The Khartoum trial of former Sudanese dictator Omar Al Bashir, who ruled Sudan for 30 years before being deposed by a military coup d’état on April 11, continued on Saturday with testimony being heard from three witnesses.
Al Bashir is charged possessing foreign currency, corruption, and receiving gifts illegally. As at the start id the trial last week, tight security surrounded the courthouse and Al Bashir himself, who again appeared from within a security cage On Saturday, the court of deposed President Omar Al Bashir heard three witnesses amid tight security.
The witnesses the court heard, were an intelligence officer, a prosecutor, and a bank employee assigned to count the bales of Sudanese and foreign currency allegedly found at Al Bashir’s Khartoum residence after his arrest.
New witnesses next Saturday
The court announced the postponement of the decision on the charges against the ousted dictator to another hearing next Saturday, as it is scheduled to hear other witnesses who were unable to attend this session.
Al Bashir’s lawyer demanded that the court release him on ordinary bail. He also requested the family of the accused be allowed to visit him in Kober prison. The judge asked the defence team to submit these requests in writing.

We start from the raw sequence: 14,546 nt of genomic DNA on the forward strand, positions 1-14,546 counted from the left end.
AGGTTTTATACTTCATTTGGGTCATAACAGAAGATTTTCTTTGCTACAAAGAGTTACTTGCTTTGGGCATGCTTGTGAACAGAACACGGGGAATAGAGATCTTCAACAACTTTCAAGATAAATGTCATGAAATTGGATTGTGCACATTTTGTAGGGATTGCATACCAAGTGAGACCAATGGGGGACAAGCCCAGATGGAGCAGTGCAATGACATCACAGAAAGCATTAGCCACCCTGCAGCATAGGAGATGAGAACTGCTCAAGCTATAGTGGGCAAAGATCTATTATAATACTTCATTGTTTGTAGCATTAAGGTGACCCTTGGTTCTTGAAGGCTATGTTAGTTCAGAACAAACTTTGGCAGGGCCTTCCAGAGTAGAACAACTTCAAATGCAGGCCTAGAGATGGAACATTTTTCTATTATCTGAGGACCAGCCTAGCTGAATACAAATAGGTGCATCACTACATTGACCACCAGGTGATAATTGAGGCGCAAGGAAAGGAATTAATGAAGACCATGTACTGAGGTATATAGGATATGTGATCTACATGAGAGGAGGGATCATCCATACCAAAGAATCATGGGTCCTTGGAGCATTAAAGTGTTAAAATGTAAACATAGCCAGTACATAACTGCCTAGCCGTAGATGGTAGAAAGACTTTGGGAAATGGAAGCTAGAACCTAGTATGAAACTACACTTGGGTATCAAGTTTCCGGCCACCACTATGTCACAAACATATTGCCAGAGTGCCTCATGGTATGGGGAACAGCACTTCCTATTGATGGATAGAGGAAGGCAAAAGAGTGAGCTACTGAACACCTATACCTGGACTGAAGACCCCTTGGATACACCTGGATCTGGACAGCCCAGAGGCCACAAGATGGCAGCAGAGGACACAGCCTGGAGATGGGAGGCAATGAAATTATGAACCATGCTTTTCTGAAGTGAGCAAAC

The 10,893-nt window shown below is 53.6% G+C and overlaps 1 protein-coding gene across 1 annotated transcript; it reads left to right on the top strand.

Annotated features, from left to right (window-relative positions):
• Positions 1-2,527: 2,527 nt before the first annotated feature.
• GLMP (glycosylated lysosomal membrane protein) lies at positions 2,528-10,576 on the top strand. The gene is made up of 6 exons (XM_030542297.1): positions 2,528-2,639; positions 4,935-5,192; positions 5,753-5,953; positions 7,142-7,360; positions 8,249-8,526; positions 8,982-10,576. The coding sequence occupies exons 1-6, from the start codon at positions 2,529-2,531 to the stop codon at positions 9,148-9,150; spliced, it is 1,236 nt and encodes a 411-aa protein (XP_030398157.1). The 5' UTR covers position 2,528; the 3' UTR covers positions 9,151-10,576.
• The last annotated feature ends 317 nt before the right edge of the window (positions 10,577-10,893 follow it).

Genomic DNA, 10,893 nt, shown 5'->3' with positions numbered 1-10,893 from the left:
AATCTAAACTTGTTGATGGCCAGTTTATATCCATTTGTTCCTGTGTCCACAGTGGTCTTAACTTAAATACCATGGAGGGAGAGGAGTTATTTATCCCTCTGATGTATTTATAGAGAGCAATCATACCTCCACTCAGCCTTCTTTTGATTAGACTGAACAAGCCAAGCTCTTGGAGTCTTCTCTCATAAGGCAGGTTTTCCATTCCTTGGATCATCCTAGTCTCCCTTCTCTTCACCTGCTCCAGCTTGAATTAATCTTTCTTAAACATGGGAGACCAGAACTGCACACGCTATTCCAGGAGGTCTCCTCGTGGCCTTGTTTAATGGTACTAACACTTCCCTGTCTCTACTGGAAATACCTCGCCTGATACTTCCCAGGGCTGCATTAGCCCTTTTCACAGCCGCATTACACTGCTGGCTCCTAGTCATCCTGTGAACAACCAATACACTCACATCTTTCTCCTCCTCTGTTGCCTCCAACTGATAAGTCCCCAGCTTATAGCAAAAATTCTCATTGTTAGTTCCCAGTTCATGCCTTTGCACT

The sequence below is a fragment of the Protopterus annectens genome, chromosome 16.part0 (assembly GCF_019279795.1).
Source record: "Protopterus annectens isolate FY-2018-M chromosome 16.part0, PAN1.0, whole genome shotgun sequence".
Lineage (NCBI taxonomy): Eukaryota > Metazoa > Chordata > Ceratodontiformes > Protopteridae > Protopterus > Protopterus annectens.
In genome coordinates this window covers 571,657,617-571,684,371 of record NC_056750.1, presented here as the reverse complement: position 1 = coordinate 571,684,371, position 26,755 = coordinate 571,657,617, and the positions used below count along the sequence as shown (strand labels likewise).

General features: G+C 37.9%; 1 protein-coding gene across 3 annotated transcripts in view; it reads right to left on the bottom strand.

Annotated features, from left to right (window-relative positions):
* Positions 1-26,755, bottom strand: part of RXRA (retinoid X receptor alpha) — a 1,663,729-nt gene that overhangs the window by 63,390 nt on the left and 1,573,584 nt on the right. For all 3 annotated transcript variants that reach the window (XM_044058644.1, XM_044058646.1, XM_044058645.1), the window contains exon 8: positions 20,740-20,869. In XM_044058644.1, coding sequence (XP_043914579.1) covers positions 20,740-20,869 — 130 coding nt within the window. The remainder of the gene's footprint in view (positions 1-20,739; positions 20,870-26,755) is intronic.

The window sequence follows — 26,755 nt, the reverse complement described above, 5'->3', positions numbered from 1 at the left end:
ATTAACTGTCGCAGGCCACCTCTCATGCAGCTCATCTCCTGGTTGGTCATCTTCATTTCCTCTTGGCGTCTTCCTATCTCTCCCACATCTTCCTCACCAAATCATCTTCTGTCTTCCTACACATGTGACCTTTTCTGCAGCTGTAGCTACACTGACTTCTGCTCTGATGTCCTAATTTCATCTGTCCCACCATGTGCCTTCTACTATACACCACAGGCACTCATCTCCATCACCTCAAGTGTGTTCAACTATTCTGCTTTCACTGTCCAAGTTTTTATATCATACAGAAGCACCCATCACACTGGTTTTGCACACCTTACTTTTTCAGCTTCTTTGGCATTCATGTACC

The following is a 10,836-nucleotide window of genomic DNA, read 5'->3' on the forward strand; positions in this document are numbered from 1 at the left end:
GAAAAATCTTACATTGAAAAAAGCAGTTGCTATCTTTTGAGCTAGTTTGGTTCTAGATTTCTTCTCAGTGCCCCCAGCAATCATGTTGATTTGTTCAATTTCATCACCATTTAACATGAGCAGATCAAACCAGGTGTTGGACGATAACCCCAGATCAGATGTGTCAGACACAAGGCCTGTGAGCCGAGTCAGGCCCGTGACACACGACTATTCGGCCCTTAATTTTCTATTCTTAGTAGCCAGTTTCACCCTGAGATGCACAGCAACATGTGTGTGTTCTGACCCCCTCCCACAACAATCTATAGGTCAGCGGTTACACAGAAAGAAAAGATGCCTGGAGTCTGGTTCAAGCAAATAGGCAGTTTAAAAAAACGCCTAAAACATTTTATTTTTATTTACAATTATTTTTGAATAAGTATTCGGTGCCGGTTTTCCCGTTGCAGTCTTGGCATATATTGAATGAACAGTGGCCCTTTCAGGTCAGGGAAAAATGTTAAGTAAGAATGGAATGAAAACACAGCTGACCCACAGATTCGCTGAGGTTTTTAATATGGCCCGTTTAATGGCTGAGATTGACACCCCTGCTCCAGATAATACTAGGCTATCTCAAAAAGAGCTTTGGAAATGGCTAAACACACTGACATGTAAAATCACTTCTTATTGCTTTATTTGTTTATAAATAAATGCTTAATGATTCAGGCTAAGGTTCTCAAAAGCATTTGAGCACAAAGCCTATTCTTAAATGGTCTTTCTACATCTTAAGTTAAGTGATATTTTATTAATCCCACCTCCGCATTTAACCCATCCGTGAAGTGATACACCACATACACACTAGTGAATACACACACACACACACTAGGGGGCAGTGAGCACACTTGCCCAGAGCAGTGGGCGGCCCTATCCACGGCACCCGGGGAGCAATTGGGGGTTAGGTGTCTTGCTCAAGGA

Al Bashir arrived at the Judicial and Legal Science Institute, in a large military convoy, dressed in traditional Sudanese dress last Monday, and appeared behind a cage. He is charged with “possessing foreign currency, corruption, and receiving gifts illegally”.
As reported by Radio Dabanga in April, a substantial amount of cash was seized during a search of Al Bashir’s residence in Khartoum. In a statement at the time, the Senior Public Prosecutor Mutasim Mahmoud announced the seizure of $351 million, €6,7 million, £5.2 million, and SDG 5 billion ($105 million*). Some of the cash found was shown to reporters. It had been packed in sacks designed for 50kg of maize meal.
Giving evidence for the prosecution last week, a detective testified that during questioning by investigators following his detention, Al Bashir admitted to receiving ‘millions of dollars’ from Saudi Arabia.
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